McDonald's Corp. said Tuesday that long-time executive Ralph Alvarez will retire as president and chief operating officer at the end of the year, due to health reasons.
Alvarez, 55, served as president of McDonald's North America, McDonald's USA and McDonald's Mexico before taking over the No. 2 spot in 2006 after the abrupt resignation of Mike Roberts. The 15-year company veteran has been among the handful of McDonald's executives cited by analysts as being in line to potentially succeed CEO Jim Skinner as the eighth CEO in the fast-food giant's history.
In a statement, Alvarez said that seven orthopedic surgeries and years of chronic pain, leading to two knee replacements in the past six months, "have made me realize it's time to move on."
Alvarez also is resigning from the company's board of directors.
Oak Brook, Ill.-based McDonald's has been a notable winner amid the recession because of its cheap menu. Sales of Dollar Menu items, Angus burgers and its new McCafe espresso drinks have been strong as consumers trade down to less expensive choices when eating out. The company is also updating its image, recently unveiling a revamped midtown Manhattan location complete with flat-screen TVs and upholstered chairs similar to what McDonald's has done at thousands of outlets around in France and the United Kingdom.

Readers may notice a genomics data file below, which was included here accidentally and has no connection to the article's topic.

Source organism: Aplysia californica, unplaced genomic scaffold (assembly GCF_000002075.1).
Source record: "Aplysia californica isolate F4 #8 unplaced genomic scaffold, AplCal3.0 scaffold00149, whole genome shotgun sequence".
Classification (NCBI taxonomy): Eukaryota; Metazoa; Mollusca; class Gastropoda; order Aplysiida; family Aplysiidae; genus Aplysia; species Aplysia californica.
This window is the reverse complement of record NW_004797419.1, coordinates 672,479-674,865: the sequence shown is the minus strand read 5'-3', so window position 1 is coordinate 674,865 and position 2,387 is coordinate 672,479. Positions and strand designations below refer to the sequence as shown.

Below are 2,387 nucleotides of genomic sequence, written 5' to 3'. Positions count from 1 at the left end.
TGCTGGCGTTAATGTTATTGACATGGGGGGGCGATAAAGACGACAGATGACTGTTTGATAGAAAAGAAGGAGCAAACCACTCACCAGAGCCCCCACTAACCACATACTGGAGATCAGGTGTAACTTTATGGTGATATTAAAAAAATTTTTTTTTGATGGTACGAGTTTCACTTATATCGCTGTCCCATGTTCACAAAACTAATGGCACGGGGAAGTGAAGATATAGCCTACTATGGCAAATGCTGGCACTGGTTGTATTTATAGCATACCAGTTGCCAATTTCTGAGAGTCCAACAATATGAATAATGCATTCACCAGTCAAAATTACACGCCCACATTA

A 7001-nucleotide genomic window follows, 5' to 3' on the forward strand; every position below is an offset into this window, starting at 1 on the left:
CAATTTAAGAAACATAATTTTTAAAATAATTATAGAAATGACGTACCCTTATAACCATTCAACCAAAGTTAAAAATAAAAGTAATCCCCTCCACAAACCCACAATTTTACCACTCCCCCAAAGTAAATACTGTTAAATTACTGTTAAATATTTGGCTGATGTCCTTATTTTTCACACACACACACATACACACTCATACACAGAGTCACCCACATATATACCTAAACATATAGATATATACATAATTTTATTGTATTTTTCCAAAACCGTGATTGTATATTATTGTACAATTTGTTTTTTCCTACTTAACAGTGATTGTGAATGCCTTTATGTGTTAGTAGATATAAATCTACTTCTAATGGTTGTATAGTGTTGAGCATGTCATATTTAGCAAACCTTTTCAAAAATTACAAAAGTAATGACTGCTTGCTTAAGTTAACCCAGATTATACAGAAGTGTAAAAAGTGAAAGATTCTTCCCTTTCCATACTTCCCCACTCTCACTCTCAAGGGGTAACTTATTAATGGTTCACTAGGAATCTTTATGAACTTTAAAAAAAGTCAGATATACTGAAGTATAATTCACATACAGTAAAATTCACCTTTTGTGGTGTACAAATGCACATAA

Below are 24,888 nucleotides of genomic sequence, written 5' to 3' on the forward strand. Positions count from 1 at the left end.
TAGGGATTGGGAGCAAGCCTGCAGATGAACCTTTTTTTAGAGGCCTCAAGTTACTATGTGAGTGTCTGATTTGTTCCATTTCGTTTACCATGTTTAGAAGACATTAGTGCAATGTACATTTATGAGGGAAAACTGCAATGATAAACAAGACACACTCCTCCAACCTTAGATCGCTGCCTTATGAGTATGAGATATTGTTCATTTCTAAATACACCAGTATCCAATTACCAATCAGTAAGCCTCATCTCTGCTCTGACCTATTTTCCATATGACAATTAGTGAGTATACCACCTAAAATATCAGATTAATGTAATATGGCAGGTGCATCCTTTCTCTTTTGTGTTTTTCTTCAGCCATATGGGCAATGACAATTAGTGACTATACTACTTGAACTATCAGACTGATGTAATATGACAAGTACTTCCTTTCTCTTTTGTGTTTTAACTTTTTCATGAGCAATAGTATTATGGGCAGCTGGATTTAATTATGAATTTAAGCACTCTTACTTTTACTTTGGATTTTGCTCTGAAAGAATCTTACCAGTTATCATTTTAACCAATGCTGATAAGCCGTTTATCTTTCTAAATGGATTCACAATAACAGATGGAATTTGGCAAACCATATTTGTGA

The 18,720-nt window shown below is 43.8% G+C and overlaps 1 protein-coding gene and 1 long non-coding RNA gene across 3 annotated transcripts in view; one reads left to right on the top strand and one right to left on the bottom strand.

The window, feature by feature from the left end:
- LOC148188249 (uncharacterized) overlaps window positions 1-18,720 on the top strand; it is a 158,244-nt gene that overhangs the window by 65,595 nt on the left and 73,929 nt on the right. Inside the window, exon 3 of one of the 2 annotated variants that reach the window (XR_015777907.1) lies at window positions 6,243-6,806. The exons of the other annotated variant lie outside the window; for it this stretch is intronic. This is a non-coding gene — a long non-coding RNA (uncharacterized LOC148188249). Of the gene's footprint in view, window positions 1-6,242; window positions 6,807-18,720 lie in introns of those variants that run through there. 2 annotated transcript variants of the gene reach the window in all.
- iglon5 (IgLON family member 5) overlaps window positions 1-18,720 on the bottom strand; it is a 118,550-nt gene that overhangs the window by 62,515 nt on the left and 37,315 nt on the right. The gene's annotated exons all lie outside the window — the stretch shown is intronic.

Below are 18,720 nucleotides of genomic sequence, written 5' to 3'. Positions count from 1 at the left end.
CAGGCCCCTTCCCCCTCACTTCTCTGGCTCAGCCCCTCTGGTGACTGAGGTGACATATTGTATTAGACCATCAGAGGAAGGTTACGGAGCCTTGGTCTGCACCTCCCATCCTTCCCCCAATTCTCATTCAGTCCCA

McDonald's recession-resistant performance drove third-quarter profit above Wall Street expectations to $1.26 billion, but revenue was slightly shy of forecasts. Weaker October sales showed that the world's largest burger chain isn't completely immune to the pressures on cash-strapped customers and to rising unemployment, which reduces breakfast and lunch traffic.
The company said Tuesday its Area of the World executive leadership team, which is responsible for 32,000 McDonald's restaurants worldwide, will now report to Skinner. The company did not disclose any plans to seek a replacement for Alvarez's posts, but whoever does take on the position may be viewed as being groomed for management's top spot.
McDonald's board has engineered smooth CEO transitions in the past few years, following the unexpected losses of two chief executives within a year _ Jim Cantalupo, who died of a heart attack in 2004, and Charlie Bell, who died of cancer months later.